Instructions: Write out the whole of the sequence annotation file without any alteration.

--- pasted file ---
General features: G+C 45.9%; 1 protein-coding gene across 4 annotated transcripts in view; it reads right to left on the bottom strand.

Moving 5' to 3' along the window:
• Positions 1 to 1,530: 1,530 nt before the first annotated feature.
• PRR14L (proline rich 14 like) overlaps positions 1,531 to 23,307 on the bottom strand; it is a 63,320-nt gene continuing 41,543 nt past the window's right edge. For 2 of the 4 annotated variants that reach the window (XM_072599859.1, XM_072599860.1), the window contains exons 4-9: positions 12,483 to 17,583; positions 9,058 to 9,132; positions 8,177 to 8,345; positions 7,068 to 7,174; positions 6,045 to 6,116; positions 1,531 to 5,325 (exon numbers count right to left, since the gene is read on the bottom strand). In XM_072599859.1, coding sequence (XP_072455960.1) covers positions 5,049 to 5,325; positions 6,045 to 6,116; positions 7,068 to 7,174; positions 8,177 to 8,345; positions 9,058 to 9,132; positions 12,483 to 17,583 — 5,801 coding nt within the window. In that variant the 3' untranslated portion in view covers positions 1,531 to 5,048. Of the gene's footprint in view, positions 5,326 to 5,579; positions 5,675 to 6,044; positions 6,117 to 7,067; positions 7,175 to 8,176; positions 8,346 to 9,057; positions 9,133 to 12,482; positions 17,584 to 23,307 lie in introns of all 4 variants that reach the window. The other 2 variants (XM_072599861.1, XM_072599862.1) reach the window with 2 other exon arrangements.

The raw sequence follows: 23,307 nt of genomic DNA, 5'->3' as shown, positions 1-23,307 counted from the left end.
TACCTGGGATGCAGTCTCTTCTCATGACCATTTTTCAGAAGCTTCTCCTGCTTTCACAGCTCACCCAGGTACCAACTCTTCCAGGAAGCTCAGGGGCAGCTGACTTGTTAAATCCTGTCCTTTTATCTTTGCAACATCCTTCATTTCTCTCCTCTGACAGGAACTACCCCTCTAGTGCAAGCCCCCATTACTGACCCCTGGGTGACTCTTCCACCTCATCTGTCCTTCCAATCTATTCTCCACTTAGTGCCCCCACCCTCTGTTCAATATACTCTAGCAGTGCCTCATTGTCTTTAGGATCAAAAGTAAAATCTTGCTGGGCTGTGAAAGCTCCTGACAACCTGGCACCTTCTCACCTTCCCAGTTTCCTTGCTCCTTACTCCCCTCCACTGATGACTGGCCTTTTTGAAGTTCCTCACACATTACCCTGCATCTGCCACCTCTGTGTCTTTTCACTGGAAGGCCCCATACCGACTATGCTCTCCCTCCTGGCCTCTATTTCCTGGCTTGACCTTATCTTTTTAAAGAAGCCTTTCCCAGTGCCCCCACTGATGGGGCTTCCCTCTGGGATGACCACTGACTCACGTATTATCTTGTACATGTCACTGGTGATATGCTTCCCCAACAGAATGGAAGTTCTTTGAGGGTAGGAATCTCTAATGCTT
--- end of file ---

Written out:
General features: G+C 45.9%; 1 protein-coding gene across 4 annotated transcripts in view; it reads right to left on the bottom strand.

Moving 5' to 3' along the window:
• Positions 1 to 1,530: 1,530 nt before the first annotated feature.
• PRR14L (proline rich 14 like) overlaps positions 1,531 to 23,307 on the bottom strand; it is a 63,320-nt gene continuing 41,543 nt past the window's right edge. For 2 of the 4 annotated variants that reach the window (XM_072599859.1, XM_072599860.1), the window contains exons 4-9: positions 12,483 to 17,583; positions 9,058 to 9,132; positions 8,177 to 8,345; positions 7,068 to 7,174; positions 6,045 to 6,116; positions 1,531 to 5,325 (exon numbers count right to left, since the gene is read on the bottom strand). In XM_072599859.1, coding sequence (XP_072455960.1) covers positions 5,049 to 5,325; positions 6,045 to 6,116; positions 7,068 to 7,174; positions 8,177 to 8,345; positions 9,058 to 9,132; positions 12,483 to 17,583 — 5,801 coding nt within the window. In that variant the 3' untranslated portion in view covers positions 1,531 to 5,048. Of the gene's footprint in view, positions 5,326 to 5,579; positions 5,675 to 6,044; positions 6,117 to 7,067; positions 7,175 to 8,176; positions 8,346 to 9,057; positions 9,133 to 12,482; positions 17,584 to 23,307 lie in introns of all 4 variants that reach the window. The other 2 variants (XM_072599861.1, XM_072599862.1) reach the window with 2 other exon arrangements.

The raw sequence follows: 23,307 nt of genomic DNA, 5'->3' as shown, positions 1-23,307 counted from the left end.
TACCTGGGATGCAGTCTCTTCTCATGACCATTTTTCAGAAGCTTCTCCTGCTTTCACAGCTCACCCAGGTACCAACTCTTCCAGGAAGCTCAGGGGCAGCTGACTTGTTAAATCCTGTCCTTTTATCTTTGCAACATCCTTCATTTCTCTCCTCTGACAGGAACTACCCCTCTAGTGCAAGCCCCCATTACTGACCCCTGGGTGACTCTTCCACCTCATCTGTCCTTCCAATCTATTCTCCACTTAGTGCCCCCACCCTCTGTTCAATATACTCTAGCAGTGCCTCATTGTCTTTAGGATCAAAAGTAAAATCTTGCTGGGCTGTGAAAGCTCCTGACAACCTGGCACCTTCTCACCTTCCCAGTTTCCTTGCTCCTTACTCCCCTCCACTGATGACTGGCCTTTTTGAAGTTCCTCACACATTACCCTGCATCTGCCACCTCTGTGTCTTTTCACTGGAAGGCCCCATACCGACTATGCTCTCCCTCCTGGCCTCTATTTCCTGGCTTGACCTTATCTTTTTAAAGAAGCCTTTCCCAGTGCCCCCACTGATGGGGCTTCCCTCTGGGATGACCACTGACTCACGTATTATCTTGTACATGTCACTGGTGATATGCTTCCCCAACAGAATGGAAGTTCTTTGAGGGTAGGAATCTCTAATGCTT